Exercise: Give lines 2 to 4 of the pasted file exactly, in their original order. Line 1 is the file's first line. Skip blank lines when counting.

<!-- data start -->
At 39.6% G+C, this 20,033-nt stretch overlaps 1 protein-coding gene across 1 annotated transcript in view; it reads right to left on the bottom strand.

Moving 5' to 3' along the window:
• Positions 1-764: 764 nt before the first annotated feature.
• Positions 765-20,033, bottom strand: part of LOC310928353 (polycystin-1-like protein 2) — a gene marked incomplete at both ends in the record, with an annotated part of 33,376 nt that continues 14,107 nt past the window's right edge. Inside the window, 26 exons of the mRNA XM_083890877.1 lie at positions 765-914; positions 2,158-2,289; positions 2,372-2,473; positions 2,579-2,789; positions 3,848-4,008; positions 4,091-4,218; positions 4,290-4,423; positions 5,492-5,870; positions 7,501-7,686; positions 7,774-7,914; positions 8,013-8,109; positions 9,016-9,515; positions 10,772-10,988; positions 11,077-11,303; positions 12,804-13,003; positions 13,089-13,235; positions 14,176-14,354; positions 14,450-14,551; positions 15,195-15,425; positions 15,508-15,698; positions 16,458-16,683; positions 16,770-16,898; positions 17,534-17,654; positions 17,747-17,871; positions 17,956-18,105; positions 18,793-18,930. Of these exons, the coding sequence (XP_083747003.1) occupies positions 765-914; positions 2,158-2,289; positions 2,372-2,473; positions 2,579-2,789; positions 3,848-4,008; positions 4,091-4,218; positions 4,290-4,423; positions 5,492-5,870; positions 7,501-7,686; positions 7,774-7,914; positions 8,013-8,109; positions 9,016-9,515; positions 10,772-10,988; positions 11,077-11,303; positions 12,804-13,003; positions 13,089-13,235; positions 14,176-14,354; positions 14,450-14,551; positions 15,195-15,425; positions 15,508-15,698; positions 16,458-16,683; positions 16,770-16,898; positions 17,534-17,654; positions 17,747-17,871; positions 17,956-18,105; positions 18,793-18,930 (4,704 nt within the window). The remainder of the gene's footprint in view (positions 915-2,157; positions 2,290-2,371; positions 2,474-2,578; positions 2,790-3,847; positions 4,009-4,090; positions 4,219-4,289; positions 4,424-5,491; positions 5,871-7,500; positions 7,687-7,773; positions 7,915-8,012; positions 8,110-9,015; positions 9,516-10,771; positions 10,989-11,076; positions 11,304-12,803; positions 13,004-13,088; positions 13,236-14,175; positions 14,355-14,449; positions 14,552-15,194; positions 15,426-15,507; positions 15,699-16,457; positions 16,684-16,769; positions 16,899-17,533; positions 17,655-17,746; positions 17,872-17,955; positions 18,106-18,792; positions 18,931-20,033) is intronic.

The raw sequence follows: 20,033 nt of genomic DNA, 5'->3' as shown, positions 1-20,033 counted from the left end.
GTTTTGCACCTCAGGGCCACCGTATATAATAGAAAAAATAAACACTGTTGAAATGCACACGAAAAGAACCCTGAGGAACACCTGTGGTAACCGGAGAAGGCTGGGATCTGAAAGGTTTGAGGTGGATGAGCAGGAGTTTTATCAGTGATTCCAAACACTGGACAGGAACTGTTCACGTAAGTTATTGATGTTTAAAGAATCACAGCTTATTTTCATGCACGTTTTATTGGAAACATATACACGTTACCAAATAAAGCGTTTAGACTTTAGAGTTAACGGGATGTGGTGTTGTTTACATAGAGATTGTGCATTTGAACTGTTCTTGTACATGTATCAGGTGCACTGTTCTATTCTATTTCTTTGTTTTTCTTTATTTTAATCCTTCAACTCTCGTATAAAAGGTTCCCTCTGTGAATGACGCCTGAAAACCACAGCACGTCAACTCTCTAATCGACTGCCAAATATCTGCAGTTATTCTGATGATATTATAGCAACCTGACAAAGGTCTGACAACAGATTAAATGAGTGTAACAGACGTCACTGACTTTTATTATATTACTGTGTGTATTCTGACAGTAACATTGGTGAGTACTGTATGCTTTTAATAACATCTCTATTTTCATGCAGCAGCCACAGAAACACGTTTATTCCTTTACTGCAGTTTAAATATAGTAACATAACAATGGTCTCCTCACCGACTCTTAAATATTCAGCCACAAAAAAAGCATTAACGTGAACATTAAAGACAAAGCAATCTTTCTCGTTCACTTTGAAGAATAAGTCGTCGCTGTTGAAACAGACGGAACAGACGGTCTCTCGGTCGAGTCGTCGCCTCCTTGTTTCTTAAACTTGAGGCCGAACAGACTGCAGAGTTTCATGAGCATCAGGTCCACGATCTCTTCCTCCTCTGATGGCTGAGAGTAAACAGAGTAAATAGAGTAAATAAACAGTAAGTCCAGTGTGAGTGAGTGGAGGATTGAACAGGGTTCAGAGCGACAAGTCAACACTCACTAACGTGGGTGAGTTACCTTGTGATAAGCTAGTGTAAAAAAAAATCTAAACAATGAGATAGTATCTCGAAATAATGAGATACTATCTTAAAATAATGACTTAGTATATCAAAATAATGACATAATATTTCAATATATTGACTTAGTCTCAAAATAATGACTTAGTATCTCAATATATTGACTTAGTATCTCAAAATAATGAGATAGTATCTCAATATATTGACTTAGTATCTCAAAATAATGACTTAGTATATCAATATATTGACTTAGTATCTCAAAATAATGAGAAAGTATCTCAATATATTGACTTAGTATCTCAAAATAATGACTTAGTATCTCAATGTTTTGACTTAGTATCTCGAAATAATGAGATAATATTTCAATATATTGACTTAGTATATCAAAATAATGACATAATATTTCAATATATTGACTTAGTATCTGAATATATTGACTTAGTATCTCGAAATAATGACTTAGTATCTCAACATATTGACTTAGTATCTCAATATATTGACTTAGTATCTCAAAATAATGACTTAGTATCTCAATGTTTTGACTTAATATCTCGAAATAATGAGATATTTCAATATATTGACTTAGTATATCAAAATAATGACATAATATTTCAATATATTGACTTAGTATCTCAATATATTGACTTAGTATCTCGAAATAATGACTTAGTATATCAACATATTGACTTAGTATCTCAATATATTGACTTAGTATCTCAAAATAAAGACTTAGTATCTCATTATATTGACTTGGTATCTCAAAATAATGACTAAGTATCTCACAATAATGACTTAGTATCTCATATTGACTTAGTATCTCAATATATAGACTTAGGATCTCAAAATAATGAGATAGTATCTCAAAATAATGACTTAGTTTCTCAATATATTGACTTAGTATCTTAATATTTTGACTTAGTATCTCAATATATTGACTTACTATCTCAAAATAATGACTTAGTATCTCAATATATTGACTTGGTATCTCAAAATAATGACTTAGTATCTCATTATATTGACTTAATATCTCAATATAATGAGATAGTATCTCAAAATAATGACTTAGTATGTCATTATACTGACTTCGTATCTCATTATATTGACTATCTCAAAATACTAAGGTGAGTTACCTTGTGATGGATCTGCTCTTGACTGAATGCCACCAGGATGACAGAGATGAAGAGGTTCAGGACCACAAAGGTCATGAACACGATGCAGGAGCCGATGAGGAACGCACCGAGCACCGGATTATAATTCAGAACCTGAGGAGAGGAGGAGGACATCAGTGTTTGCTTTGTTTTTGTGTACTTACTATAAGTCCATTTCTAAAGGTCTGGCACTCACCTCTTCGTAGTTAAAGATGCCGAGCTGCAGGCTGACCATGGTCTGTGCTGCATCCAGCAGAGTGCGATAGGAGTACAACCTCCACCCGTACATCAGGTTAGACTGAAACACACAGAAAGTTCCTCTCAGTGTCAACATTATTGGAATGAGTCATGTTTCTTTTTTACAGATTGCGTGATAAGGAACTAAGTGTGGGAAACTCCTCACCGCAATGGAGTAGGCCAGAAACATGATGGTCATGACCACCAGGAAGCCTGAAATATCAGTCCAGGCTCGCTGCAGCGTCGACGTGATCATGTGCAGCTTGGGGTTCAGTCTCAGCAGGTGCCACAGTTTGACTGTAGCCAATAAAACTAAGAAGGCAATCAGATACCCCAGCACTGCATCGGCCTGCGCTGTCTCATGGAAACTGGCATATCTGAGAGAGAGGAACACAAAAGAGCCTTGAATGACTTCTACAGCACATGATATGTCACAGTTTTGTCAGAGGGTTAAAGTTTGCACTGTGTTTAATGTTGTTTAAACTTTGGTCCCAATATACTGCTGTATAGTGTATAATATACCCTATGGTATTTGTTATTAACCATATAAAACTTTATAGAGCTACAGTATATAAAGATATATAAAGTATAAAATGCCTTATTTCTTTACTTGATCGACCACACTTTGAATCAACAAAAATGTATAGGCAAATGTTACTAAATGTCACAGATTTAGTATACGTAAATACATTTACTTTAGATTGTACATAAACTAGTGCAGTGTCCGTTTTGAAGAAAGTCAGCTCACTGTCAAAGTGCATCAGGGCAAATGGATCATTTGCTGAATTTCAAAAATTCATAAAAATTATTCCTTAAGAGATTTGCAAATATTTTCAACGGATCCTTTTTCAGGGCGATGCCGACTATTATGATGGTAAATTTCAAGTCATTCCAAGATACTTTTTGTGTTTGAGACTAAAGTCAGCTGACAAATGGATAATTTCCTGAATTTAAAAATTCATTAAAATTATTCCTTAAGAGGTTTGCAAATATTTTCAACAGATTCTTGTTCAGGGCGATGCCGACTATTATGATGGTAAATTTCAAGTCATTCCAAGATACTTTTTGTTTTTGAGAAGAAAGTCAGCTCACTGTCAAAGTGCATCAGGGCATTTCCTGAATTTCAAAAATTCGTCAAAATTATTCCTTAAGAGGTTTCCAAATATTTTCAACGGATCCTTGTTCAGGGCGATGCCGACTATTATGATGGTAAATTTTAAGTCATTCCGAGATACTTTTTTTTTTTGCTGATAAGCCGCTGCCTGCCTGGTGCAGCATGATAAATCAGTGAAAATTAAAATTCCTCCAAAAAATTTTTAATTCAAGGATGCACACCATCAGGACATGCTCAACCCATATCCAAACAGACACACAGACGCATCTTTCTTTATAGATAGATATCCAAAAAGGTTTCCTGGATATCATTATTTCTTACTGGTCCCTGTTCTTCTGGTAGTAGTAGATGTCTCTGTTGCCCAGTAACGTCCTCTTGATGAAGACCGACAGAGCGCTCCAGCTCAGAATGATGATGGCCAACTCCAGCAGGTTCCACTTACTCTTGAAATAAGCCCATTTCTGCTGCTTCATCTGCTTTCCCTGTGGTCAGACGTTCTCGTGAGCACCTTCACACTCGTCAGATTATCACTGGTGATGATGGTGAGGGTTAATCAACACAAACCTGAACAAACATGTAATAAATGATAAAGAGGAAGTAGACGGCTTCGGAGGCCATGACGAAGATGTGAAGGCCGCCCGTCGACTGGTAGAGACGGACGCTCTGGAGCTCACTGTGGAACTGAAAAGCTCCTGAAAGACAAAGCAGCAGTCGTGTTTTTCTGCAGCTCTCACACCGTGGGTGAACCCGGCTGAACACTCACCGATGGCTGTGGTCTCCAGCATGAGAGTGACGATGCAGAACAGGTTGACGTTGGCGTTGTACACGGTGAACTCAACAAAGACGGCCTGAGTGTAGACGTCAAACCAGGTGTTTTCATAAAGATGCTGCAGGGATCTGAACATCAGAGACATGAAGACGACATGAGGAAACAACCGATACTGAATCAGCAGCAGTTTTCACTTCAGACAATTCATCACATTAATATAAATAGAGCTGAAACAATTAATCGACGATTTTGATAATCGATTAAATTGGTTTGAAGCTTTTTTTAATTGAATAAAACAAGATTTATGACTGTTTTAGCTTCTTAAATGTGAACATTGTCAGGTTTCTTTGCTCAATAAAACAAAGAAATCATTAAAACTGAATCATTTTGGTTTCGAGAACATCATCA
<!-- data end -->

Moving 5' to 3' along the window:
• Positions 1-764: 764 nt before the first annotated feature.
• Positions 765-20,033, bottom strand: part of LOC310928353 (polycystin-1-like protein 2) — a gene marked incomplete at both ends in the record, with an annotated part of 33,376 nt that continues 14,107 nt past the window's right edge. Inside the window, 26 exons of the mRNA XM_083890877.1 lie at positions 765-914; positions 2,158-2,289; positions 2,372-2,473; positions 2,579-2,789; positions 3,848-4,008; positions 4,091-4,218; positions 4,290-4,423; positions 5,492-5,870; positions 7,501-7,686; positions 7,774-7,914; positions 8,013-8,109; positions 9,016-9,515; positions 10,772-10,988; positions 11,077-11,303; positions 12,804-13,003; positions 13,089-13,235; positions 14,176-14,354; positions 14,450-14,551; positions 15,195-15,425; positions 15,508-15,698; positions 16,458-16,683; positions 16,770-16,898; positions 17,534-17,654; positions 17,747-17,871; positions 17,956-18,105; positions 18,793-18,930. Of these exons, the coding sequence (XP_083747003.1) occupies positions 765-914; positions 2,158-2,289; positions 2,372-2,473; positions 2,579-2,789; positions 3,848-4,008; positions 4,091-4,218; positions 4,290-4,423; positions 5,492-5,870; positions 7,501-7,686; positions 7,774-7,914; positions 8,013-8,109; positions 9,016-9,515; positions 10,772-10,988; positions 11,077-11,303; positions 12,804-13,003; positions 13,089-13,235; positions 14,176-14,354; positions 14,450-14,551; positions 15,195-15,425; positions 15,508-15,698; positions 16,458-16,683; positions 16,770-16,898; positions 17,534-17,654; positions 17,747-17,871; positions 17,956-18,105; positions 18,793-18,930 (4,704 nt within the window). The remainder of the gene's footprint in view (positions 915-2,157; positions 2,290-2,371; positions 2,474-2,578; positions 2,790-3,847; positions 4,009-4,090; positions 4,219-4,289; positions 4,424-5,491; positions 5,871-7,500; positions 7,687-7,773; positions 7,915-8,012; positions 8,110-9,015; positions 9,516-10,771; positions 10,989-11,076; positions 11,304-12,803; positions 13,004-13,088; positions 13,236-14,175; positions 14,355-14,449; positions 14,552-15,194; positions 15,426-15,507; positions 15,699-16,457; positions 16,684-16,769; positions 16,899-17,533; positions 17,655-17,746; positions 17,872-17,955; positions 18,106-18,792; positions 18,931-20,033) is intronic.